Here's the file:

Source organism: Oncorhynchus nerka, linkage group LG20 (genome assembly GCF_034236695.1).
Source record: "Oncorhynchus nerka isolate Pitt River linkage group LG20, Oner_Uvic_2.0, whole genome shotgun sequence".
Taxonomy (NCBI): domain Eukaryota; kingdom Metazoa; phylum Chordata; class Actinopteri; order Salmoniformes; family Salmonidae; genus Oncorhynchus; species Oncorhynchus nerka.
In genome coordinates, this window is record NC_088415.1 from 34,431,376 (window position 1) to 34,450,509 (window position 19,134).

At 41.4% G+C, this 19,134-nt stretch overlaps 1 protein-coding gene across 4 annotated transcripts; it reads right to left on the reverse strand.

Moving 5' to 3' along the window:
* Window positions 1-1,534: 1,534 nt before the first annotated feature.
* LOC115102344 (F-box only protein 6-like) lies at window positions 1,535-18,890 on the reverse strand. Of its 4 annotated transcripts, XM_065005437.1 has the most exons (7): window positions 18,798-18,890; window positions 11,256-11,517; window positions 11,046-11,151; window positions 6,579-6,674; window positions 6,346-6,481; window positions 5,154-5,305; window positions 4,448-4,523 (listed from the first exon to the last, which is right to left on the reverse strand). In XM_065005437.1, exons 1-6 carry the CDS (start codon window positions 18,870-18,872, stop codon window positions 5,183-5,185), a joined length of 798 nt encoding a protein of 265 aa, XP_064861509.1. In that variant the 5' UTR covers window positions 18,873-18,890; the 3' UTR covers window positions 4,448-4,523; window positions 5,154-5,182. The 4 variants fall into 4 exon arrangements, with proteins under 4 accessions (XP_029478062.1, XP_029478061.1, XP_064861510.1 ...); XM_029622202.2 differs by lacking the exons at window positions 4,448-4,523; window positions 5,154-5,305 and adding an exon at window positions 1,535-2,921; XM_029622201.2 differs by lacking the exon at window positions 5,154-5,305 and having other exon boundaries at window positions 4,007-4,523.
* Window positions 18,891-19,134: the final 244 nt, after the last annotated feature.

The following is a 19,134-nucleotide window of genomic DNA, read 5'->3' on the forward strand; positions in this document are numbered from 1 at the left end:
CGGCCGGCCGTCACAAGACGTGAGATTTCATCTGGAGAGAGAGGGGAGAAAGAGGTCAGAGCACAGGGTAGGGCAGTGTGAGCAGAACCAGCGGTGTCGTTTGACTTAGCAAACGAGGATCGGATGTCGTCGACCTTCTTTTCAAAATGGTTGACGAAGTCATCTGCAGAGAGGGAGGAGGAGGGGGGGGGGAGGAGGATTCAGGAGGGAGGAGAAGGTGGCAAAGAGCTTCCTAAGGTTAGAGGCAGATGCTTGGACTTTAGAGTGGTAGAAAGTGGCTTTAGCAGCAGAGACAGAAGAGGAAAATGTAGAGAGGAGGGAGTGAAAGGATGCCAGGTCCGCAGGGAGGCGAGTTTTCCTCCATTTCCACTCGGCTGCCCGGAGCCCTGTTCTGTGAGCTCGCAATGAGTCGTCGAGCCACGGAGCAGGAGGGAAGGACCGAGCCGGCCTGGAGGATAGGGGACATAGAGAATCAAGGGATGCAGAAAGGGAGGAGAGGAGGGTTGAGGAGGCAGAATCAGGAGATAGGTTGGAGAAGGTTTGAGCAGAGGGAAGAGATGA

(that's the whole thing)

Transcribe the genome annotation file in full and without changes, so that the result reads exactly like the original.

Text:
Source organism: Oncorhynchus nerka, linkage group LG20 (genome assembly GCF_034236695.1).
Source record: "Oncorhynchus nerka isolate Pitt River linkage group LG20, Oner_Uvic_2.0, whole genome shotgun sequence".
Taxonomy (NCBI): domain Eukaryota; kingdom Metazoa; phylum Chordata; class Actinopteri; order Salmoniformes; family Salmonidae; genus Oncorhynchus; species Oncorhynchus nerka.
In genome coordinates, this window is record NC_088415.1 from 34,431,376 (window position 1) to 34,450,509 (window position 19,134).

At 41.4% G+C, this 19,134-nt stretch overlaps 1 protein-coding gene across 4 annotated transcripts; it reads right to left on the reverse strand.

Moving 5' to 3' along the window:
* Window positions 1-1,534: 1,534 nt before the first annotated feature.
* LOC115102344 (F-box only protein 6-like) lies at window positions 1,535-18,890 on the reverse strand. Of its 4 annotated transcripts, XM_065005437.1 has the most exons (7): window positions 18,798-18,890; window positions 11,256-11,517; window positions 11,046-11,151; window positions 6,579-6,674; window positions 6,346-6,481; window positions 5,154-5,305; window positions 4,448-4,523 (listed from the first exon to the last, which is right to left on the reverse strand). In XM_065005437.1, exons 1-6 carry the CDS (start codon window positions 18,870-18,872, stop codon window positions 5,183-5,185), a joined length of 798 nt encoding a protein of 265 aa, XP_064861509.1. In that variant the 5' UTR covers window positions 18,873-18,890; the 3' UTR covers window positions 4,448-4,523; window positions 5,154-5,182. The 4 variants fall into 4 exon arrangements, with proteins under 4 accessions (XP_029478062.1, XP_029478061.1, XP_064861510.1 ...); XM_029622202.2 differs by lacking the exons at window positions 4,448-4,523; window positions 5,154-5,305 and adding an exon at window positions 1,535-2,921; XM_029622201.2 differs by lacking the exon at window positions 5,154-5,305 and having other exon boundaries at window positions 4,007-4,523.
* Window positions 18,891-19,134: the final 244 nt, after the last annotated feature.

The following is a 19,134-nucleotide window of genomic DNA, read 5'->3' on the forward strand; positions in this document are numbered from 1 at the left end:
CGGCCGGCCGTCACAAGACGTGAGATTTCATCTGGAGAGAGAGGGGAGAAAGAGGTCAGAGCACAGGGTAGGGCAGTGTGAGCAGAACCAGCGGTGTCGTTTGACTTAGCAAACGAGGATCGGATGTCGTCGACCTTCTTTTCAAAATGGTTGACGAAGTCATCTGCAGAGAGGGAGGAGGAGGGGGGGGGGAGGAGGATTCAGGAGGGAGGAGAAGGTGGCAAAGAGCTTCCTAAGGTTAGAGGCAGATGCTTGGACTTTAGAGTGGTAGAAAGTGGCTTTAGCAGCAGAGACAGAAGAGGAAAATGTAGAGAGGAGGGAGTGAAAGGATGCCAGGTCCGCAGGGAGGCGAGTTTTCCTCCATTTCCACTCGGCTGCCCGGAGCCCTGTTCTGTGAGCTCGCAATGAGTCGTCGAGCCACGGAGCAGGAGGGAAGGACCGAGCCGGCCTGGAGGATAGGGGACATAGAGAATCAAGGGATGCAGAAAGGGAGGAGAGGAGGGTTGAGGAGGCAGAATCAGGAGATAGGTTGGAGAAGGTTTGAGCAGAGGGAAGAGATGA